Filippos Fragkogiannis on freelance working and designing independently, methodically and freely
Filippos Fragkogiannis is a freelance graphic designer and art director based in Athens, Greece. With a type-driven and contemplative practice, his work spans numerous creative outputs, from brand identities and typography to editorial and printed matter. In our conversation, Fragkogiannis details the influences and philosophies that lead his independent practice, working on his Masters Degree, as well as the opportunities and obstacles that come with the freelance lifestyle.
PT Hi Filippos! Can you tell us what led you to establish your own practice?
FF Hi to you, too, Poppy. I am delighted to be given the opportunity to have this conversation and to share aspects of my background with you and the readers of The Brand Identity.
Going back to my first steps as a creator, I was enchanted by creativity’s autonomous and self-evident nature. As I understood it at the time, the field of visual arts contained something more substantial than apparent freedom of decision-making.
Visual art, for me, was an escape from the limitations and rigidity of the material world in an attempt to reinvent self and identity. And, of course, this transition would not be something shallow and superficial but profoundly emotional and experiential, like an enlightening experience.
When I graduated from college, I was curious to get involved with the professional side of the major, so I pursued getting involved in teams and collaborative settings. I can tell you that after a while, I actually found out what I don’t want and don’t need in my visual communication practice. I desperately needed to have my own perspective on my own terms.
Having my own practice, self-contained and unbiased framework – in which I could formulate my own approaches, conduct research, and shape my works – was vital to me. Furthermore, by evolving within an independent framework, I have internalised important principles of self-reliance, such as strongly relying on myself, trusting my judgement, and protecting my ideals.
In my opinion, independence in creativity helps maintain the enthusiasm, self-confidence, and impulsiveness that the creative act requires, essential elements that converge to create images that radiate beauty.
Having a shifty work schedule keeps my spirit active.
PT What do you enjoy the most about working freelance?
FF What motivates me as a freelancer is the freedom of not being limited to a single manifestation of professional life. Having a shifty work schedule keeps my spirit active and challenging. In addition, taking on complex responsibilities has familiarised me with the manoeuvres required to be effective in demanding situations.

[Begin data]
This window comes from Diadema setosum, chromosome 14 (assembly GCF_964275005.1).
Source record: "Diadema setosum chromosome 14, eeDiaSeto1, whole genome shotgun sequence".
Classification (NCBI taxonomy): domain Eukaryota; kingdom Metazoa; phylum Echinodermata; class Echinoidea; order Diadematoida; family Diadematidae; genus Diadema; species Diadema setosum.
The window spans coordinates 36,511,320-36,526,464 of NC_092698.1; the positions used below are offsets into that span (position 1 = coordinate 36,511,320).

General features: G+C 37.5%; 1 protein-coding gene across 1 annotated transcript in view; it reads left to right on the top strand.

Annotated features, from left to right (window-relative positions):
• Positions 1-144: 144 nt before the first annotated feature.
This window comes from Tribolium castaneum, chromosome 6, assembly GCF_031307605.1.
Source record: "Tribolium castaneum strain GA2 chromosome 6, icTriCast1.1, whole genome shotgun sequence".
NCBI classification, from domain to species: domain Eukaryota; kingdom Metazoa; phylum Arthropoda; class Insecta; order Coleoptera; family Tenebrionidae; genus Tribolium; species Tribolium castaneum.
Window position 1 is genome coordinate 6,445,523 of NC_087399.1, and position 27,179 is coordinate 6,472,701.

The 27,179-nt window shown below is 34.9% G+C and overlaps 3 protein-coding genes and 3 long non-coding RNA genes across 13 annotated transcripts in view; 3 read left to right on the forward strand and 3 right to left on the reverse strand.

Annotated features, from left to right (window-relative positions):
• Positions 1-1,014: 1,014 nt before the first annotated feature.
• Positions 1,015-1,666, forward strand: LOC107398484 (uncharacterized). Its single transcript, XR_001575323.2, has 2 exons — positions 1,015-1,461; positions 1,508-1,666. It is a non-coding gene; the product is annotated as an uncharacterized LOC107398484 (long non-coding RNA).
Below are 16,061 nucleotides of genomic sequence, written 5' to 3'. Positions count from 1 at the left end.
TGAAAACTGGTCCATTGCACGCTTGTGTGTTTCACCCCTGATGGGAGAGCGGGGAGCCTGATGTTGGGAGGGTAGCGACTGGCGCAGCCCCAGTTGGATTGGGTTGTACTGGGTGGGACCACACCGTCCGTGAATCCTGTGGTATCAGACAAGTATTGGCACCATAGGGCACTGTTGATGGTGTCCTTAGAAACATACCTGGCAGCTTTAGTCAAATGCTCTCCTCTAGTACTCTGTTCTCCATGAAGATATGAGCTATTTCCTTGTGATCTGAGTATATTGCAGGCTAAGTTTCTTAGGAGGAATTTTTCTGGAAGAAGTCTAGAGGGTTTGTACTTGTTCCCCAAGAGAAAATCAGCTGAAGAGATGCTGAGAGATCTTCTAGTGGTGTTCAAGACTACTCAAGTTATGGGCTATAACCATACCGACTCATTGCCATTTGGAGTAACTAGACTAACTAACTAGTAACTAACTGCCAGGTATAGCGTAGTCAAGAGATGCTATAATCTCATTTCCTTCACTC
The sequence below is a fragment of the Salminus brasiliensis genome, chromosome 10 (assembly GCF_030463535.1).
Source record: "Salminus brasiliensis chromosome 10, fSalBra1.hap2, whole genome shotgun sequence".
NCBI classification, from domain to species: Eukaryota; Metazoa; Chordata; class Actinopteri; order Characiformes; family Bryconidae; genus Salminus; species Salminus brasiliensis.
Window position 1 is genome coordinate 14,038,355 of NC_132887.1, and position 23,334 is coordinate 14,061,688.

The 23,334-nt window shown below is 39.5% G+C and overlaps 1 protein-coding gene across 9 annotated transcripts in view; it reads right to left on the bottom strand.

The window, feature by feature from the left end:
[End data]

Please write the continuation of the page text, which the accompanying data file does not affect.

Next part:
I believe that despite the price that freelancing entails, such as having all the details and contingencies of the projects resolved on your own or being totally exposed, including unfair competition practices and non-transparency from third parties, freelancing also offers many opportunities. A freelancer has the capability to expand their knowledge and professional circle, use their stamina on essential matters, and integrate new elements into their work directly. Non-functional ideas are abandoned and replaced by new ones without delay or interference; thus, there is always room for more experimentation.
Equally important, as an independent designer, I can enjoy my privacy, maintain my trade secrets securely, and protect my copyright and ownership of my work more effectively. Furthermore, any arrangements and successes that I achieve remain my property and are a guarantee for my future. Finally, what I enjoy about freelancing is that I can create new professional or client relationships and, accordingly, dissolve these relationships when they cease to be functional and profitable.
PT What areas of freelance life do you find more challenging to navigate?
FF For me, the most challenging thing in the daily life of a freelancer is finding and maintaining a satisfactory balance between work and personal life. To be able to disconnect from the competitive pace of work and truly enjoy the natural environment, family, and the joys of life is quite tricky.
In addition, our profession is technological and closely related to new technologies and the use of software. I bet there isn’t a graphic designer, even a student, who hasn’t spent countless hours in front of a computer screen and has not been deprived of many things to realise their creative plans.
Especially nowadays, where the smartphone is an extension of our hands, it is pretty challenging to ignore social media updates or leave an email with professional content unread for a long time. As a result, the boundaries between work and rest become indistinct. However, I have found a way to deal with this issue by providing myself with a corresponding frame of absence from the office for every achievement of a goal or successful completion of a task. Even so, I rarely stop thinking about my next step, the following composition, and the design choices that will shape it.